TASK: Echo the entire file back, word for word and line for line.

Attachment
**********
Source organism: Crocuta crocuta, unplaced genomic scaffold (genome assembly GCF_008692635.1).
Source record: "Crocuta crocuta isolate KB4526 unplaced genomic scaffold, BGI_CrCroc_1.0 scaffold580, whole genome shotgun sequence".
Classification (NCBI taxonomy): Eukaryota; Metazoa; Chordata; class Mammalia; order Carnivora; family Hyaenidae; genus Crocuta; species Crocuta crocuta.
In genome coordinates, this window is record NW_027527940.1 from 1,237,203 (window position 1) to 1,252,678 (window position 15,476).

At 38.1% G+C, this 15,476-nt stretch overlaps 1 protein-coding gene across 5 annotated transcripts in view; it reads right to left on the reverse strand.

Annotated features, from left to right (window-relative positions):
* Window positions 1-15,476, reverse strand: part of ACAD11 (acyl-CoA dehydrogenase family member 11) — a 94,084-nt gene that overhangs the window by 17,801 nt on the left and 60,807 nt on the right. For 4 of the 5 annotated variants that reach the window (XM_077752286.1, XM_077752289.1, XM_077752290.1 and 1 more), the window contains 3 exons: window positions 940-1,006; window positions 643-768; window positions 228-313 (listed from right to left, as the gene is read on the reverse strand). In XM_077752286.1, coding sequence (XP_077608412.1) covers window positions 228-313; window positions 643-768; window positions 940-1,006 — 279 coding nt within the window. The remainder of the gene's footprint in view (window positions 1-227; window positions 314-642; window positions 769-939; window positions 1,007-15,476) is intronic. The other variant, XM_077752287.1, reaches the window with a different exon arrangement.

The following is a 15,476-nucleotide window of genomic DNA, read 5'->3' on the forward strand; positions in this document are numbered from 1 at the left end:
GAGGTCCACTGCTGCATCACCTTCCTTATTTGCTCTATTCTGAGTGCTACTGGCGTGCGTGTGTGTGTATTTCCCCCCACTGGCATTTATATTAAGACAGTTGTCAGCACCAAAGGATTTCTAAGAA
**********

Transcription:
Source organism: Crocuta crocuta, unplaced genomic scaffold (genome assembly GCF_008692635.1).
Source record: "Crocuta crocuta isolate KB4526 unplaced genomic scaffold, BGI_CrCroc_1.0 scaffold580, whole genome shotgun sequence".
Classification (NCBI taxonomy): Eukaryota; Metazoa; Chordata; class Mammalia; order Carnivora; family Hyaenidae; genus Crocuta; species Crocuta crocuta.
In genome coordinates, this window is record NW_027527940.1 from 1,237,203 (window position 1) to 1,252,678 (window position 15,476).

At 38.1% G+C, this 15,476-nt stretch overlaps 1 protein-coding gene across 5 annotated transcripts in view; it reads right to left on the reverse strand.

Annotated features, from left to right (window-relative positions):
* Window positions 1-15,476, reverse strand: part of ACAD11 (acyl-CoA dehydrogenase family member 11) — a 94,084-nt gene that overhangs the window by 17,801 nt on the left and 60,807 nt on the right. For 4 of the 5 annotated variants that reach the window (XM_077752286.1, XM_077752289.1, XM_077752290.1 and 1 more), the window contains 3 exons: window positions 940-1,006; window positions 643-768; window positions 228-313 (listed from right to left, as the gene is read on the reverse strand). In XM_077752286.1, coding sequence (XP_077608412.1) covers window positions 228-313; window positions 643-768; window positions 940-1,006 — 279 coding nt within the window. The remainder of the gene's footprint in view (window positions 1-227; window positions 314-642; window positions 769-939; window positions 1,007-15,476) is intronic. The other variant, XM_077752287.1, reaches the window with a different exon arrangement.

The following is a 15,476-nucleotide window of genomic DNA, read 5'->3' on the forward strand; positions in this document are numbered from 1 at the left end:
GAGGTCCACTGCTGCATCACCTTCCTTATTTGCTCTATTCTGAGTGCTACTGGCGTGCGTGTGTGTGTATTTCCCCCCACTGGCATTTATATTAAGACAGTTGTCAGCACCAAAGGATTTCTAAGAA